A bug in the Gmail app for Android allows anyone to spoof their email address, and could open the door for phishing attacks.
An unusual bug in Gmail's Android app allows anyone to make their email look like it was sent by someone else, and might open the door to dangerous phishing emails.
The flaw was discovered by independent security researcher Yan Zhu, who reported it to Google at the end of October. The bug only works within the regular Gmail Android app. To take advantage of it, you simply change your display name in the account settings, then your real email address will be hidden, and the receiver won't be able to reveal it.
To send the email displayed above, Zhu changed her display name to yan ""firstname.lastname@example.org" with an extra quotation mark.
"The extra quotes triggers a parsing bug in the gmail app, which causes the real email to be invisible," Zhu told Motherboard.
Google's Security team dismissed her bug report, saying this is not a security vulnerability, according Zhu's screenshots of her email correspondence with the internet giant.
"Thanks for your note, we don't consider this to be a security vulnerability," a Google Security Team member told Zhu.
At that point, Zhu decided to disclose the bug on Twitter.
While this is a low risk vulnerability, given that it only works within Android's Gmail app, it could be abused by someone with malicious intentions to send phishing emails that have a higher probability of tricking victims. This is exactly the scenario that Zhu posited to Google when she alerted them of the bug.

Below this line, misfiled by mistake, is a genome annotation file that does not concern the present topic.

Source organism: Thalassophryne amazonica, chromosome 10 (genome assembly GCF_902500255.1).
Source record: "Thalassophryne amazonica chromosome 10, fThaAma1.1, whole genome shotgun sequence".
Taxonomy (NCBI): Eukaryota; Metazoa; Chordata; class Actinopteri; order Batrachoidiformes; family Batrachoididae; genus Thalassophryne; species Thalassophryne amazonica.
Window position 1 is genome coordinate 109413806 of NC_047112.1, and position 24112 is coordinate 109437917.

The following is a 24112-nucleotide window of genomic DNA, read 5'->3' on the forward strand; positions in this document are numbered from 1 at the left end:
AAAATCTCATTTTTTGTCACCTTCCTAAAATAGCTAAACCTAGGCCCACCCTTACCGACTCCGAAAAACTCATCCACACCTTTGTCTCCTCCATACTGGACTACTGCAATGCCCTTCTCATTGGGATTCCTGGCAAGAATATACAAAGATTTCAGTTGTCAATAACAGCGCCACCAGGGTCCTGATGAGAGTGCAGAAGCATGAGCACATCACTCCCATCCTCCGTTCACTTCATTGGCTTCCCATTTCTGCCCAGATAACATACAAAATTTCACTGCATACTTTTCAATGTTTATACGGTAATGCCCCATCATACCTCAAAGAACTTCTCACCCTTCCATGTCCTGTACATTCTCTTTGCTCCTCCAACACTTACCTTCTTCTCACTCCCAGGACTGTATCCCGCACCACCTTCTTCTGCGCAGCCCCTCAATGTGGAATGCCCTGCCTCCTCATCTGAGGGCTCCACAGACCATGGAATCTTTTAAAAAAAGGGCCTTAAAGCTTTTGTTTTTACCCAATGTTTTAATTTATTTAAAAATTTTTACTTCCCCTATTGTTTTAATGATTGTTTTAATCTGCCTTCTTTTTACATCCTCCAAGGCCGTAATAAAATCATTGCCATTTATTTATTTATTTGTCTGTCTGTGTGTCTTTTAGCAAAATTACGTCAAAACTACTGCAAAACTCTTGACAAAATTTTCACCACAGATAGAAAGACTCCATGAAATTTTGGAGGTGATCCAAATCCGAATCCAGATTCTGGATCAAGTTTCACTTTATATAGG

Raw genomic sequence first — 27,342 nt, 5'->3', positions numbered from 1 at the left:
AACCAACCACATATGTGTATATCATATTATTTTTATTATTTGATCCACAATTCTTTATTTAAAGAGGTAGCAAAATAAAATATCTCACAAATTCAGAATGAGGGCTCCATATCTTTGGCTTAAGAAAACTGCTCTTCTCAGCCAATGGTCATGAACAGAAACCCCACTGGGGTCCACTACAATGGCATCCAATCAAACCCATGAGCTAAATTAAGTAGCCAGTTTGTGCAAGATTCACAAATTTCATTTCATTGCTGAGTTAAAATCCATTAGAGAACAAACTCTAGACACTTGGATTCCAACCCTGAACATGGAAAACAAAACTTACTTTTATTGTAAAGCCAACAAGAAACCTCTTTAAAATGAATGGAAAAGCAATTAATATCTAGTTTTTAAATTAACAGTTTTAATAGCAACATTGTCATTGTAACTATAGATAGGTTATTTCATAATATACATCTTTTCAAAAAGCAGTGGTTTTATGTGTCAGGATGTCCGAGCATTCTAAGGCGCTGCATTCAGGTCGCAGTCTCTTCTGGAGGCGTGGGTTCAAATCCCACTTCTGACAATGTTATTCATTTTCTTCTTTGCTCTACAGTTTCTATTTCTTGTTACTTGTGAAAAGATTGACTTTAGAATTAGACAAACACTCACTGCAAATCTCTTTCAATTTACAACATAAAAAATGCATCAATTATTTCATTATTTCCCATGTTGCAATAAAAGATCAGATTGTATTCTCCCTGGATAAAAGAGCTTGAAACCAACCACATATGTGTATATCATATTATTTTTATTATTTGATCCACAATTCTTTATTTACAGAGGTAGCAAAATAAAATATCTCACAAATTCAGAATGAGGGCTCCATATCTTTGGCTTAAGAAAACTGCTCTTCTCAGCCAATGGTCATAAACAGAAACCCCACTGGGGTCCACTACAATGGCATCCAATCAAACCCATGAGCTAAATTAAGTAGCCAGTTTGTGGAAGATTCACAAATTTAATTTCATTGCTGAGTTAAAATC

It's always been possible to spoof email envelope addresses, but spoofed emails now usually get caught by spam filters or get displayed with a warning in Gmail, Zhu told Motherboard. With this bug, a hacker can get around these protections.
A Twitter user jokingly said Zhu should've taken advantage of the vulnerability when reporting it to Google.
"Send the email from Sergey or Larry and tell them it's a high priority bug that they need to fix immediately, wrote Phred on Twitter. "Problem solved."
UPDATE, 11/17/2015, 4:28 p.m.: Google finally said it's working to fix the bug.